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Social Engineers demonstrate the damage that could be caused by information

Steve Ragan | Oct. 29, 2013
They say knowledge is power, and the final report from DEF CON 21's Social Engineer Capture the Flag contest shows that in the wrong hands, the amount of information organizations leave exposed online can empower attackers across the globe.

The report also disclosed the fact that the second place top scorer (at DEF CON first and second place were announced as female) was actually a male. Overall the women did better this year, but the original second place was disqualified. There are strict rules for the SECTF contest, the main one being that the person the contestant speaking to should never feel as if they are in jeopardy.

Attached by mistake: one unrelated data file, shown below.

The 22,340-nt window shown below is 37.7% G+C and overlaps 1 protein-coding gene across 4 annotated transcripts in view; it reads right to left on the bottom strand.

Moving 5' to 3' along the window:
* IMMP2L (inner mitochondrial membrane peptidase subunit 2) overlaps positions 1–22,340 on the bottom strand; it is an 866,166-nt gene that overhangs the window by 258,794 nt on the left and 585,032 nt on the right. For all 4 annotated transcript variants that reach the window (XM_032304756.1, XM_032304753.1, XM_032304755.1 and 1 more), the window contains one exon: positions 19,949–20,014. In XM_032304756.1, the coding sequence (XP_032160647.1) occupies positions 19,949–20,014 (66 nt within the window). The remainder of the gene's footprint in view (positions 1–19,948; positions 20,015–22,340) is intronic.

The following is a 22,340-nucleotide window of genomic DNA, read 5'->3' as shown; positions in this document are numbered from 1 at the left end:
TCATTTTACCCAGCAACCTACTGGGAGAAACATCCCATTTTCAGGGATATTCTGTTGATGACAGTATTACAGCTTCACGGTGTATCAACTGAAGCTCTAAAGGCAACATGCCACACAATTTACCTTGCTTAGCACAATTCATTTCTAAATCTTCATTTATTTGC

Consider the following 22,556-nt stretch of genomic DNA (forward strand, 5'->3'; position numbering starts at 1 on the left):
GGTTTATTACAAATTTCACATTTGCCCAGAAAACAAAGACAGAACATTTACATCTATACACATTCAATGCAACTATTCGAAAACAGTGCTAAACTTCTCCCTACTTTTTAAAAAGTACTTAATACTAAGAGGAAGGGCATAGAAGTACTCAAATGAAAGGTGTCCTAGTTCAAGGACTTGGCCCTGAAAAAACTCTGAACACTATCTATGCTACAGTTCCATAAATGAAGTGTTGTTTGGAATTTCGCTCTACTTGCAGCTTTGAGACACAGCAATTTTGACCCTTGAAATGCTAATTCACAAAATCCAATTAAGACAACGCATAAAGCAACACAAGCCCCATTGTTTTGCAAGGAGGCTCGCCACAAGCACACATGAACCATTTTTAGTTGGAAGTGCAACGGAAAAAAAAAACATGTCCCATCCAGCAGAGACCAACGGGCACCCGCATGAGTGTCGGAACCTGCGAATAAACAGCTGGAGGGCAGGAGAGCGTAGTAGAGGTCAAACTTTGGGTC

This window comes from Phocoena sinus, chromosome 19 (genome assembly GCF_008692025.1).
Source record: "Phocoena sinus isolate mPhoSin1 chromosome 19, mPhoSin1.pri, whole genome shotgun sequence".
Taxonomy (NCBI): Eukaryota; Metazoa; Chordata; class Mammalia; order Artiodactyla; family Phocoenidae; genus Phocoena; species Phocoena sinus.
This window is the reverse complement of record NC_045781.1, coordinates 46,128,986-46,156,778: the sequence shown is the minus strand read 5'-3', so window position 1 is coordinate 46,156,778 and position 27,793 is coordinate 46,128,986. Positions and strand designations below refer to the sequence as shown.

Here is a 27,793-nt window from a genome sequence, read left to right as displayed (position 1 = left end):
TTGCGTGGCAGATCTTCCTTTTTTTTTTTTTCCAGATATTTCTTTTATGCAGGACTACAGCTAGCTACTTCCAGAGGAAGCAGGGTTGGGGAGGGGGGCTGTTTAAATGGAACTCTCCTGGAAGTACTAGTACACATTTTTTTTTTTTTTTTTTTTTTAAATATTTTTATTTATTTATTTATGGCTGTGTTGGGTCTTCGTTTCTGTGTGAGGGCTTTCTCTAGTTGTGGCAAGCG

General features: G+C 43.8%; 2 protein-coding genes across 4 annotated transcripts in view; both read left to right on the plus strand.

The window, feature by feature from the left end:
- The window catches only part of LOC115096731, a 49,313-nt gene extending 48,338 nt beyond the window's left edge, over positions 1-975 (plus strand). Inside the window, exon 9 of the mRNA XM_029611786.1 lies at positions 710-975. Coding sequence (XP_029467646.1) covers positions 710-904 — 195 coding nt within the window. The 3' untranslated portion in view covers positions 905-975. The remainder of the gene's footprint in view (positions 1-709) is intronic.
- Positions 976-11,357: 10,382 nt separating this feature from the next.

"The contestant in question threatened the employee with termination as well as being responsible for the loss of a major negotiation if she did not comply in order to manipulate her into providing the flags. The judging panels made a unanimous decision that this was unethical conduct, eliminating this contestant from consideration," the report explained.

In terms of the number of flags collected, both with OSI and on the phone, as well as the value of the flags collected, Apple was the top company. They're followed by GM, Home Depot, Johnson & Johnson, Chevron, and Boeing. It should be noted that the rankings do not speak to the actual state of security at the organization, just the value and number of flags collected.

Of the flags collected the most, the type of browser used took the top spot, followed by operating system, wireless access information, and VPN-based information. A full copy of the report is available here.

 

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